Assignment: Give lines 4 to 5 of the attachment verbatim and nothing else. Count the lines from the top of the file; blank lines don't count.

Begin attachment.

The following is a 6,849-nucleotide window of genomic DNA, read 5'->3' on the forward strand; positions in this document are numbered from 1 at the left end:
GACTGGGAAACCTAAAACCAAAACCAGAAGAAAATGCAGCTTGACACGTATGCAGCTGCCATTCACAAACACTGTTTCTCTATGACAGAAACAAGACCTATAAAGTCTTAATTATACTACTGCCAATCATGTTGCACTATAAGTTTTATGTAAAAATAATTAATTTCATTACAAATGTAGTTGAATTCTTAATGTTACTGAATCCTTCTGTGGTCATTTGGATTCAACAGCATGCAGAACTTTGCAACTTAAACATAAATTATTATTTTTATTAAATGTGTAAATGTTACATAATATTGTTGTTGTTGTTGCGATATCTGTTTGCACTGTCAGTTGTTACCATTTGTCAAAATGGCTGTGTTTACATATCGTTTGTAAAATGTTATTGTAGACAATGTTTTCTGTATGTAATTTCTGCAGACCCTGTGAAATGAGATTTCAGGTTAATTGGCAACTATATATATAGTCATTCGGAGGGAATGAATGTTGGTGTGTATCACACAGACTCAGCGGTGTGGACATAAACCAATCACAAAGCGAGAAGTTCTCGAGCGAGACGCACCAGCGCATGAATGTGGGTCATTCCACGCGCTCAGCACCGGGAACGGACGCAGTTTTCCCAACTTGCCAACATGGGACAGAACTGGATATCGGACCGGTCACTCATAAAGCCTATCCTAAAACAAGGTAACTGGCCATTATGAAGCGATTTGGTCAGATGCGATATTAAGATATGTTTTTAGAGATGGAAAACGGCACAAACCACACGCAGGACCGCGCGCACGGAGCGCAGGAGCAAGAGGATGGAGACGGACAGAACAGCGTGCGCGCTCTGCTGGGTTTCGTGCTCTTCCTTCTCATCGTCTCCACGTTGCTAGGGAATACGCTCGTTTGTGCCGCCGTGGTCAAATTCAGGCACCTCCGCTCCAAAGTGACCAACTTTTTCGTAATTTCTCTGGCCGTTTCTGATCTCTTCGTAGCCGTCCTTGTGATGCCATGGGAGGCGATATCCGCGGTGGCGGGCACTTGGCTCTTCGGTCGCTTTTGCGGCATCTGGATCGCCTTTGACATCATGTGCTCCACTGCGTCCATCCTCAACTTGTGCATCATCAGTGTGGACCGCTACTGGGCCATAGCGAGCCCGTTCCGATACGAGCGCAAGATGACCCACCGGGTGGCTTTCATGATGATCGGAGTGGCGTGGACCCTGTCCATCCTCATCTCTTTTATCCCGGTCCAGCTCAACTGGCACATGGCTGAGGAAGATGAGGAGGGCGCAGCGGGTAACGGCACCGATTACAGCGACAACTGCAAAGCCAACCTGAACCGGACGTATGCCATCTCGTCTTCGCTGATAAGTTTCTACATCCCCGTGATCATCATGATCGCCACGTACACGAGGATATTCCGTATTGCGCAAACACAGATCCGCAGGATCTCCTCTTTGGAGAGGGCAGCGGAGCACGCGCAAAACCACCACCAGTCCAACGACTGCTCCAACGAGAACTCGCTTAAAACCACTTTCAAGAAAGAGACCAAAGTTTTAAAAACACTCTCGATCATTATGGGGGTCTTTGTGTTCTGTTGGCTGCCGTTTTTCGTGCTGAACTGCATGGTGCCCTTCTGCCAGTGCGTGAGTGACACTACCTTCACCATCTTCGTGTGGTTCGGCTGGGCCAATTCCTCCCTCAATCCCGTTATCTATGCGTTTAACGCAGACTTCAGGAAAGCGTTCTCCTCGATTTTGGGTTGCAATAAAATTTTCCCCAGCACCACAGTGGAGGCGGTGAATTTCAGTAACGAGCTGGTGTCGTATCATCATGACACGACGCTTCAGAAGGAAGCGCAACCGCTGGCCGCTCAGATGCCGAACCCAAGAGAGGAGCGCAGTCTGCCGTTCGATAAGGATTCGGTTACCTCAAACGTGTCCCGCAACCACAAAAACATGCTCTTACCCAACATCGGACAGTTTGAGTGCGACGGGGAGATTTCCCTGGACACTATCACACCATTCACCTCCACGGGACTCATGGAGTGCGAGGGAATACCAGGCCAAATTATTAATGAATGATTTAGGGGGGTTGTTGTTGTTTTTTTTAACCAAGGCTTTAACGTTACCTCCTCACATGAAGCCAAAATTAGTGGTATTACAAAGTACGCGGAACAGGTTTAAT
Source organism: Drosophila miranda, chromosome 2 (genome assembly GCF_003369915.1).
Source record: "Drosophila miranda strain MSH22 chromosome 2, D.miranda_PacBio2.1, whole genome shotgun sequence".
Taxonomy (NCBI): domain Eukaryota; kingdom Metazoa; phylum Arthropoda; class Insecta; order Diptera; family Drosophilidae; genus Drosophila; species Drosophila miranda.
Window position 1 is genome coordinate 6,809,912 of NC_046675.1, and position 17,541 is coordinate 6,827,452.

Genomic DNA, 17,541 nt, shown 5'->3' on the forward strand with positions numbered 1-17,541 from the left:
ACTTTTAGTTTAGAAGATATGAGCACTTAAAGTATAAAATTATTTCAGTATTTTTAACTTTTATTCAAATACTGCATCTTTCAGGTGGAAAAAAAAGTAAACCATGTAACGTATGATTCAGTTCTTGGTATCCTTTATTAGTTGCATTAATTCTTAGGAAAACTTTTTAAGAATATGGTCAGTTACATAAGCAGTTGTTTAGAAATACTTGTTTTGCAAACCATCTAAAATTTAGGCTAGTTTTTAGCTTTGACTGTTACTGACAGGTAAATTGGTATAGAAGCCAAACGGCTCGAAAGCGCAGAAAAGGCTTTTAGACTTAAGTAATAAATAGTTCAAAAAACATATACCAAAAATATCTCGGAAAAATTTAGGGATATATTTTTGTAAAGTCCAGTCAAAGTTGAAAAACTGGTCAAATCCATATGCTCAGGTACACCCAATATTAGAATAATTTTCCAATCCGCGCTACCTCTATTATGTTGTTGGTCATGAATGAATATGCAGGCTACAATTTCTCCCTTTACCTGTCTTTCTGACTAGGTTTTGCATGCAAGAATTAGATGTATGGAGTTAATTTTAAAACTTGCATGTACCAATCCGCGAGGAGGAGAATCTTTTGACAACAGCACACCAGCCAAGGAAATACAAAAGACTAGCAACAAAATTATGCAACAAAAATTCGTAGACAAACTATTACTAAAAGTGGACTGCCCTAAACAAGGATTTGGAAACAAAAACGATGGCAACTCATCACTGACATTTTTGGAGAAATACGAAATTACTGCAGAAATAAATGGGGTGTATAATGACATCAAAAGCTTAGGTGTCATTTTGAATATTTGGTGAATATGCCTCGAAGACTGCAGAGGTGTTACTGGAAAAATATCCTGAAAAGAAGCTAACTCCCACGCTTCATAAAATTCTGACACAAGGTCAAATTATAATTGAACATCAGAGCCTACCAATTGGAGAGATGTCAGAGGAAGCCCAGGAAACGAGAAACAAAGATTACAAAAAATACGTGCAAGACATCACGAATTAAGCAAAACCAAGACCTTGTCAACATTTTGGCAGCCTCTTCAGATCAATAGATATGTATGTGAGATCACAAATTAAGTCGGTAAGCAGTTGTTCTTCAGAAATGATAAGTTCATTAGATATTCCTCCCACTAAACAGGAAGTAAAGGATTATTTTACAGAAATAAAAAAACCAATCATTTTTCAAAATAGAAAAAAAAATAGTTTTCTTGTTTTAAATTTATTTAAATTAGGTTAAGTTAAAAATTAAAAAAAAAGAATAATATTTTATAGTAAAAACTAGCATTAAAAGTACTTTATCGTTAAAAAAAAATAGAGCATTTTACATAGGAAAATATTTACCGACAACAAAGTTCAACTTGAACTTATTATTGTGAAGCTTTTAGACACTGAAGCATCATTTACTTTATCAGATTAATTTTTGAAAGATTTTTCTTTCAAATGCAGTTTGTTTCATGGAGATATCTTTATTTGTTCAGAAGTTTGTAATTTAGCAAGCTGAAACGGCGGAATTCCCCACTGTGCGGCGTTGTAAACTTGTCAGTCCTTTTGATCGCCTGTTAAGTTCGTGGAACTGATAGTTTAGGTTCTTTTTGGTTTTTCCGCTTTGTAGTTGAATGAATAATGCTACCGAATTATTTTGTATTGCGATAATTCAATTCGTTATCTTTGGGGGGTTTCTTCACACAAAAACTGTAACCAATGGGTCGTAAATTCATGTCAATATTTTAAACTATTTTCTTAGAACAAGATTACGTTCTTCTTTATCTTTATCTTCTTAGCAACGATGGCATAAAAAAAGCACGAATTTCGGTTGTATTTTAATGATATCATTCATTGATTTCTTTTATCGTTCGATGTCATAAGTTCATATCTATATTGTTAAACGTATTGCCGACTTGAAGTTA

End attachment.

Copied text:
Source record: "Drosophila miranda strain MSH22 chromosome 2, D.miranda_PacBio2.1, whole genome shotgun sequence".
Taxonomy (NCBI): domain Eukaryota; kingdom Metazoa; phylum Arthropoda; class Insecta; order Diptera; family Drosophilidae; genus Drosophila; species Drosophila miranda.